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Ad Memoriam. Claude Levi-Strauss

November 4, 2009

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Claude Levi-Strauss

I was 18 when I read Tristes Tropiques. I read it in one day and one night. I could not put it down, as used to happen in those days when I felt irresistibly that the book I was holding in my hands would provide me with the answers to the questions I was so anxiously asking myself. At dawn I told my friend I would be forever grateful to her for giving that book to me. She was patient enough to wait for me to read it while observing for hours my changing moods and my concentrated eyes (she mostly napped though if I remember correctly, waking up every now and then to smile and nod approvingly before drifting again towards Morfeus’s dreamlike embrace). She was already studying anthropology, I started the following year. I started with The Savage Mind.

It was taught to me alongside The Primitive Mentality by Lucien Levi-Bruhl and The Gift by Marcell Mauss. That was just the beginning; that was nineteen years ago. I graduated five years after but I went on debating Levi-Strauss for years until I thought that I  had ‘moved on’ (that itself is a long story, but maybe some other time). In the days of my undergraduate studies in Rome, Levi-Strass vs. Clifford Geertz was the daily match played by the most committed (or pedantic?) students of the degree in Anthropology: structuralists vs. post-moderns. I was in the shrinking field that appreciated Claude Levi-Strauss’ vision and at times frustrated in the Campo dei Fiori square or in the San Lorenzo neighbourhood after all the bars had shut for the night I would ask, frustrated, how anyone could miss the almost poetic beauty of his great masterpieces. I was clearly missing the point:  in talking about the literary prowess of Levi-Strauss’ work was as if to concede that his arguments were flawed, and that the literary turn taken by his adversary was indeed the way to go. It was not the only time that I was made to notice that I would advocate Levi-Strauss’ case with the least levi-straussian of arguments.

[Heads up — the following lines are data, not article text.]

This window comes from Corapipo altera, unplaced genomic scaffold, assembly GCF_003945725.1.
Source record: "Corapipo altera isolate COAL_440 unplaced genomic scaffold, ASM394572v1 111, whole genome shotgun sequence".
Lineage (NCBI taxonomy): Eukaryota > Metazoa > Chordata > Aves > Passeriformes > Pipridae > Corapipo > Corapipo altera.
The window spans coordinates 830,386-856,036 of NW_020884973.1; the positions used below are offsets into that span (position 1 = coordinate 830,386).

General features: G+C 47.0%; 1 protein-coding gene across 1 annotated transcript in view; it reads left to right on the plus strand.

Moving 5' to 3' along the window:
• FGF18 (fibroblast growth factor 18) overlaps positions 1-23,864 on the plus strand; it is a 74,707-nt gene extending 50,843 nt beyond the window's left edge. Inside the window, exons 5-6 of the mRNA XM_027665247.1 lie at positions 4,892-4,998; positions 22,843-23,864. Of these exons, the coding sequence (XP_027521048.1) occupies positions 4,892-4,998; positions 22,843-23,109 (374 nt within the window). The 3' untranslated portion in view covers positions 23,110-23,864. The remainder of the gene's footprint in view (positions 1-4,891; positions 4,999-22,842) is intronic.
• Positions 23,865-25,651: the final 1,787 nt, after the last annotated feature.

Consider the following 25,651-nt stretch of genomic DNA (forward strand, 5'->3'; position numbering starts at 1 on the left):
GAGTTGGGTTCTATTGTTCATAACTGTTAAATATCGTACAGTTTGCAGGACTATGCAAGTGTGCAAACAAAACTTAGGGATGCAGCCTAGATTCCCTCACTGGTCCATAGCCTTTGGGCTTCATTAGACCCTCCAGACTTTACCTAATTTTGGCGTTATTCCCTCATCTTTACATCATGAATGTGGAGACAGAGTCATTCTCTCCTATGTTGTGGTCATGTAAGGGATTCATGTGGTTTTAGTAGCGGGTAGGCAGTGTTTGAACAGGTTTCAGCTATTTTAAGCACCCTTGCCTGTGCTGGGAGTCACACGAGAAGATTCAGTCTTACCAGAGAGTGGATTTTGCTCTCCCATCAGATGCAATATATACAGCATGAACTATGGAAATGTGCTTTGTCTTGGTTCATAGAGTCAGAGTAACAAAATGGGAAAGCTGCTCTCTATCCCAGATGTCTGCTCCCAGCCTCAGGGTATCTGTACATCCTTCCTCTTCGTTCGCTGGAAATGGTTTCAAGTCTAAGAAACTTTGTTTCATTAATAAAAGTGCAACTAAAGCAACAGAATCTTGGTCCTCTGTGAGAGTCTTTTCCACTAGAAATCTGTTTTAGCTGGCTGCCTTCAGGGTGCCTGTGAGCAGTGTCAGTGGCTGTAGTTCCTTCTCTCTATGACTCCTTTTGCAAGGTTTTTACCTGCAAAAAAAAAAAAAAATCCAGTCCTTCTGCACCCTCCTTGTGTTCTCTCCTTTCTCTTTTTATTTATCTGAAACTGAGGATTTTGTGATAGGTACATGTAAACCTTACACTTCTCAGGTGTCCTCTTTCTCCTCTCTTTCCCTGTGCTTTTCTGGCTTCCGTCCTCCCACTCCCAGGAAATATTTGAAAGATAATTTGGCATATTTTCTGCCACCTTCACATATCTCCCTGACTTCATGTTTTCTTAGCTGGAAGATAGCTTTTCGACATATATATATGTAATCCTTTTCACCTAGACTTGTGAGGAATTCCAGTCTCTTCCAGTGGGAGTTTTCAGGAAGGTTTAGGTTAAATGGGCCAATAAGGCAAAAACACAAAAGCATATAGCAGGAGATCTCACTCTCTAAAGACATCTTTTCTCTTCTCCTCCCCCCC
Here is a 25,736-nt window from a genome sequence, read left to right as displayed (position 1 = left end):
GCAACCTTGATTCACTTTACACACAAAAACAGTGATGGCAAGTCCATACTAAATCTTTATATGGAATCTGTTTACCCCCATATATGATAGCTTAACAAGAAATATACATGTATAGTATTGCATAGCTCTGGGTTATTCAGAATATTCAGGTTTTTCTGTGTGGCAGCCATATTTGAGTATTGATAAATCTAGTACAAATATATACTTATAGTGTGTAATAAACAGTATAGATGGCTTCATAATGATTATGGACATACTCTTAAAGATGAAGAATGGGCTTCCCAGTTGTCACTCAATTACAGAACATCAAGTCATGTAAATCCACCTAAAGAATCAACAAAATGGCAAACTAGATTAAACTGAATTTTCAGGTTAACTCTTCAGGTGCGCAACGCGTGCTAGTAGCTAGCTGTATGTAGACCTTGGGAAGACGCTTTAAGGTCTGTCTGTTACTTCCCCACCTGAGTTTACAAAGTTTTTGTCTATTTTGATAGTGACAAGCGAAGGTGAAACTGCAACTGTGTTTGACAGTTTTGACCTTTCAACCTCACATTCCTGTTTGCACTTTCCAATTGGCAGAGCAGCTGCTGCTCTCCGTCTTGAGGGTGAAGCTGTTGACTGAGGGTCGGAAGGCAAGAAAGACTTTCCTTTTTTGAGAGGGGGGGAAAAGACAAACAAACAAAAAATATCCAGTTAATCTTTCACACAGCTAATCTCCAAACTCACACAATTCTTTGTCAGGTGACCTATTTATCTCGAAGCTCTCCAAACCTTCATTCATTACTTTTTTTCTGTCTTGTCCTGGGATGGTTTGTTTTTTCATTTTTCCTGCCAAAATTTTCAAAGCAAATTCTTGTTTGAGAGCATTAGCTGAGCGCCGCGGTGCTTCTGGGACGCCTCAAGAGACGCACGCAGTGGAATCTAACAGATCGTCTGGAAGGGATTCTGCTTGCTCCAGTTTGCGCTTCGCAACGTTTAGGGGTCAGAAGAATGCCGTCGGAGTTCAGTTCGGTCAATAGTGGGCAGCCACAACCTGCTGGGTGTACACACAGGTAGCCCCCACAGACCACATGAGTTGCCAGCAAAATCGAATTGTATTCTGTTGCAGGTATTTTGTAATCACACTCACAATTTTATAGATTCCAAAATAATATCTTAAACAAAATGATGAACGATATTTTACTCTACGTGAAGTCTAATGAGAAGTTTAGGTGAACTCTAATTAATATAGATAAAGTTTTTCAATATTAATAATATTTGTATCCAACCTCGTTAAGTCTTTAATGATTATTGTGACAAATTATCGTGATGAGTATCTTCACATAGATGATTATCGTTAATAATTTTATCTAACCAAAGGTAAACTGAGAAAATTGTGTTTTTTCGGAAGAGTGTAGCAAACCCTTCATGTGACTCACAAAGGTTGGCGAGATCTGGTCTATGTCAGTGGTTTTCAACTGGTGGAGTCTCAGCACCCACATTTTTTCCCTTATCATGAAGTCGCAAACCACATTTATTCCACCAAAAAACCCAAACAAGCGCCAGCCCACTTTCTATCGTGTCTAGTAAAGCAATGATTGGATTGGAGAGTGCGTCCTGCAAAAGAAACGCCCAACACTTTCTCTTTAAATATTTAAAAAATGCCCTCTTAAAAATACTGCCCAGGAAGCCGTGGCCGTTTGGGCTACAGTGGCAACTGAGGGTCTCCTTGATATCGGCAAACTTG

With patience, friends and mentors pointed at visions of history obliterated by his structural analysis and towards the arrogant and intransigent determinism that would posit the existence of symbolic structures so universally holding that, if and when features of them could be not observed in the world they could nonetheless be imagined, as if being necessary to his constructs they were also, then, inevitable. Necessary and inevitable were precisely the words most scholars reacted against in those days (and rightly so!).

Finally there was ‘Works and Lives’ and the French mandarin was eventually definitively exposed. The conversations with my colleagues moved to new subjects (Bourdieu, Wittgenstein, Edelman). I relinquished, I ‘moved on’ convinced, but always confessing respect and awe of the conceptual cathedral that the exquisite architect had erected in the name of humankind’s most ambitious aspiration: knowledge.